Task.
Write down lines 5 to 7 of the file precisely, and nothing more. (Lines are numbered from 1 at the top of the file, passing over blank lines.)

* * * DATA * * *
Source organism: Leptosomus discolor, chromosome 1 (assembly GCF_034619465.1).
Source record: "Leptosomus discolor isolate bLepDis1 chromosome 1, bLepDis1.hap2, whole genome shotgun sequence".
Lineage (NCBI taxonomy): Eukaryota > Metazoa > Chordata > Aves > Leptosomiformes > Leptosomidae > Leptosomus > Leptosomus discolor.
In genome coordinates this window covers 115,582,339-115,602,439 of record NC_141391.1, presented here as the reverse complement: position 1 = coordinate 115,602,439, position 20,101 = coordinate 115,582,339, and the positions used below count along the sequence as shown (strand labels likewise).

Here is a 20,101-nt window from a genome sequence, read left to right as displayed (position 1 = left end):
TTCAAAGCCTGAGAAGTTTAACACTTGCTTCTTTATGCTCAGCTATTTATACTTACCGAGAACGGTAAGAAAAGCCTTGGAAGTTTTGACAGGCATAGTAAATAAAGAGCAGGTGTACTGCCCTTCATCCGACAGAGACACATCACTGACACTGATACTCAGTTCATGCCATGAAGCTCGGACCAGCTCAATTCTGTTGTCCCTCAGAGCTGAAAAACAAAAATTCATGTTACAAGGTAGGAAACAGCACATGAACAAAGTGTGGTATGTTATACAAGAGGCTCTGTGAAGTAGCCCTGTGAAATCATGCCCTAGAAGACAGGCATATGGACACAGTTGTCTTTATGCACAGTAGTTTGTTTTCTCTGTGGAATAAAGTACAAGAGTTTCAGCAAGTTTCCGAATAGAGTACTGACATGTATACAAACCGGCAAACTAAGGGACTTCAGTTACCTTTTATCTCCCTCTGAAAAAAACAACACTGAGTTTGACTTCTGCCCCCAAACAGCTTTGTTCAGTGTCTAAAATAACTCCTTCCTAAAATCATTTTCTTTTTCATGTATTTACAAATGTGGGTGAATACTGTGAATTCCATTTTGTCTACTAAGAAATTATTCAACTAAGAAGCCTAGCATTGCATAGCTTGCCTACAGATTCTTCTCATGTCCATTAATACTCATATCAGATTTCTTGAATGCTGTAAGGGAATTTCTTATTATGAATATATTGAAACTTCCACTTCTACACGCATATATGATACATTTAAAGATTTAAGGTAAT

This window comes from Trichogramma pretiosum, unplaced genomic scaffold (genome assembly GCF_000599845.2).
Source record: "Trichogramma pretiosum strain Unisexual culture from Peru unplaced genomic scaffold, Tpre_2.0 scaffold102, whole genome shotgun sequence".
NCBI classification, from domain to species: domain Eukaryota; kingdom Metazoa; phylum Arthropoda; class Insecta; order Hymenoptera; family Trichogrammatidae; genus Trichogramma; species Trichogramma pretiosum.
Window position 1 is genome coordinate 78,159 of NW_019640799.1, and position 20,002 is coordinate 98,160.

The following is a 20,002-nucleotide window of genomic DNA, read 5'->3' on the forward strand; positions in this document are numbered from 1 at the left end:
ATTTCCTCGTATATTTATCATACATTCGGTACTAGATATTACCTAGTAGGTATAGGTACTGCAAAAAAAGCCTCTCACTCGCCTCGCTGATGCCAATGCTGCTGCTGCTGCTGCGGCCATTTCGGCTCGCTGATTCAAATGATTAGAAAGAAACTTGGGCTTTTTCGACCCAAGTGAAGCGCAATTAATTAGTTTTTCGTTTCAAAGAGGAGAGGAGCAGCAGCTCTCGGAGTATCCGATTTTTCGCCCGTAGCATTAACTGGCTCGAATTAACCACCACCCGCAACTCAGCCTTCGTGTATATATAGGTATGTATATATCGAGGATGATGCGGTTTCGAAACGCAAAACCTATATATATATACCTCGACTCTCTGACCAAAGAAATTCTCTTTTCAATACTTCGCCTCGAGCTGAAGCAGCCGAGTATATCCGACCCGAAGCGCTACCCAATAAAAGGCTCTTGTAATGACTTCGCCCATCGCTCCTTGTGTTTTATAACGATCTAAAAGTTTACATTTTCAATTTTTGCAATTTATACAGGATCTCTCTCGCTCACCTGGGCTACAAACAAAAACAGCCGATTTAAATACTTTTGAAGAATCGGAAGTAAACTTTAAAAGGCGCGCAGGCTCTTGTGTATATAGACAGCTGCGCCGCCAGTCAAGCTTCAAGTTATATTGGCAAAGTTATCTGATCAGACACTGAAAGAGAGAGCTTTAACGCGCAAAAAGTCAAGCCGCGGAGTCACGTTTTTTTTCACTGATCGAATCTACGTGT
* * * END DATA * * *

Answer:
Here is a 20,101-nt window from a genome sequence, read left to right as displayed (position 1 = left end):
TTCAAAGCCTGAGAAGTTTAACACTTGCTTCTTTATGCTCAGCTATTTATACTTACCGAGAACGGTAAGAAAAGCCTTGGAAGTTTTGACAGGCATAGTAAATAAAGAGCAGGTGTACTGCCCTTCATCCGACAGAGACACATCACTGACACTGATACTCAGTTCATGCCATGAAGCTCGGACCAGCTCAATTCTGTTGTCCCTCAGAGCTGAAAAACAAAAATTCATGTTACAAGGTAGGAAACAGCACATGAACAAAGTGTGGTATGTTATACAAGAGGCTCTGTGAAGTAGCCCTGTGAAATCATGCCCTAGAAGACAGGCATATGGACACAGTTGTCTTTATGCACAGTAGTTTGTTTTCTCTGTGGAATAAAGTACAAGAGTTTCAGCAAGTTTCCGAATAGAGTACTGACATGTATACAAACCGGCAAACTAAGGGACTTCAGTTACCTTTTATCTCCCTCTGAAAAAAACAACACTGAGTTTGACTTCTGCCCCCAAACAGCTTTGTTCAGTGTCTAAAATAACTCCTTCCTAAAATCATTTTCTTTTTCATGTATTTACAAATGTGGGTGAATACTGTGAATTCCATTTTGTCTACTAAGAAATTATTCAACTAAGAAGCCTAGCATTGCATAGCTTGCCTACAGATTCTTCTCATGTCCATTAATACTCATATCAGATTTCTTGAATGCTGTAAGGGAATTTCTTATTATGAATATATTGAAACTTCCACTTCTACACGCATATATGATACATTTAAAGATTTAAGGTAAT

This window comes from Trichogramma pretiosum, unplaced genomic scaffold (genome assembly GCF_000599845.2).